Govt announces paleontological tourism plans

Plans have been announced to explore paleontological tourism in a bid to attract markets to heritage sites.

FILE: Job Kibii with Lee Berger at the Malapa Cave site. Picture: Maropeng.

JOHANNESBURG - The Gauteng Provincial Government has announced plans to explore paleontological tourism as a niche offering, in a bid to attract a high-end market to the province's heritage sites.

The government, in partnership with Wits University, launched a protective structure around the Maropeng site on Thursday where fossils as old as 2 million years have been discovered.

The cave, which is thousands of years old, is being preserved for further scientific research and tourism development.

Wits Professor Lee Berger, who discovered the Sediba fossils at the Malapa Fossil Site in 2008, says it still holds precious fossil material and that's why it had to be protected.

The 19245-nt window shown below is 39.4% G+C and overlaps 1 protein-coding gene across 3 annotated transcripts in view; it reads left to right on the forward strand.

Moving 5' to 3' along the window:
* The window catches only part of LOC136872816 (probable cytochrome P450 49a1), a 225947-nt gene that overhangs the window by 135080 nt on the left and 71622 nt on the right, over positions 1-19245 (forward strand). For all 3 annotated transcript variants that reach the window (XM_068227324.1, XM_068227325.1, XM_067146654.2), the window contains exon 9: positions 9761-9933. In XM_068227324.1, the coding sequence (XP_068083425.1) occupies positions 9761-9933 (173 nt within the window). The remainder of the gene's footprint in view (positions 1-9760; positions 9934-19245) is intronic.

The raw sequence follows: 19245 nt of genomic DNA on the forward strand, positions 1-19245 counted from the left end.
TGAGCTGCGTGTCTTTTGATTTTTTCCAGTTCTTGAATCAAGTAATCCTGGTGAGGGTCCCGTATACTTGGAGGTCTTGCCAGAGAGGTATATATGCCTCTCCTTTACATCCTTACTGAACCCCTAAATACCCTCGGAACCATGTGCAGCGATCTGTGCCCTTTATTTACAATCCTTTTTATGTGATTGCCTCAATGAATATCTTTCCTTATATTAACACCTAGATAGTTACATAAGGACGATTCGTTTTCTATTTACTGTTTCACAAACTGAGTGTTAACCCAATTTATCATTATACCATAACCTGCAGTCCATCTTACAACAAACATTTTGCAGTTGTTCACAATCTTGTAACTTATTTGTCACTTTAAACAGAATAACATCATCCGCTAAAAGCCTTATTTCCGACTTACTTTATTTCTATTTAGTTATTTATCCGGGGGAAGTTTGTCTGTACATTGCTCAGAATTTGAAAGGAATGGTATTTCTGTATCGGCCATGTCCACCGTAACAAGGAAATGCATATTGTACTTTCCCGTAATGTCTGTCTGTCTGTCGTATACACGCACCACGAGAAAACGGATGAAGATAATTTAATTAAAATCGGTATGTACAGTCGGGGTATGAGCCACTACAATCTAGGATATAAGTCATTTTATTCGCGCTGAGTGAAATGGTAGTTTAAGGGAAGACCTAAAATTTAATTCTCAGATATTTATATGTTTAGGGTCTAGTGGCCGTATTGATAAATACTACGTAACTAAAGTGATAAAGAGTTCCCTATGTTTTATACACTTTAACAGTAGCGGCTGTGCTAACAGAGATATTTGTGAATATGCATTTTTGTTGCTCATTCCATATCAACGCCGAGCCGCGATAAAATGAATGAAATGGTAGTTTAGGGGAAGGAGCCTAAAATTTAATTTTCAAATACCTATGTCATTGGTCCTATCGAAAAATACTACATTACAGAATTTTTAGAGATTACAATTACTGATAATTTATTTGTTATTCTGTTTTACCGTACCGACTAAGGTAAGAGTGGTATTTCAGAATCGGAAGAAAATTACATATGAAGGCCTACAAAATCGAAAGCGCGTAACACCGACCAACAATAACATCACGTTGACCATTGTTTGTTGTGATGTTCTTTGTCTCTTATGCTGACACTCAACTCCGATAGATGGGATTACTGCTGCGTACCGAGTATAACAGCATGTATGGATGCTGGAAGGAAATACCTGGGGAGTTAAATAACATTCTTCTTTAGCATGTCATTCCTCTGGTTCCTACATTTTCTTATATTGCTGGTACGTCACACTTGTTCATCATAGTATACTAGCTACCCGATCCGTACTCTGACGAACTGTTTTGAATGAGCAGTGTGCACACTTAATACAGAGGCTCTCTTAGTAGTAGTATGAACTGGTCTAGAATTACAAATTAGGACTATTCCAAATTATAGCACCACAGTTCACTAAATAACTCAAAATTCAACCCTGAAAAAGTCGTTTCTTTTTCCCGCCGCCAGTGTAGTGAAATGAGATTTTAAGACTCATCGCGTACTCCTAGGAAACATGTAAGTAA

"Right on the edge of Johannesburg is a critical wilderness area with some of the most important fossil discoveries on the planet. We had to build a structure that does justice to that. Part of making it magnificent when you enter it, is to do justice to the finds that it protects."

Gauteng Tourism CEO Dawn Robertson says there are also plans to install CCTV cameras around the excavation site, to enable tourists to watch live as fossils are recovered.

"That's a world first and that virtual laboratory is going to be built at Maropeng. And we'll have people working there, continuously, around the clock, and this will be beamed into places around the world. For example we already have a partnership with the new Shanghai Museum of Natural Science."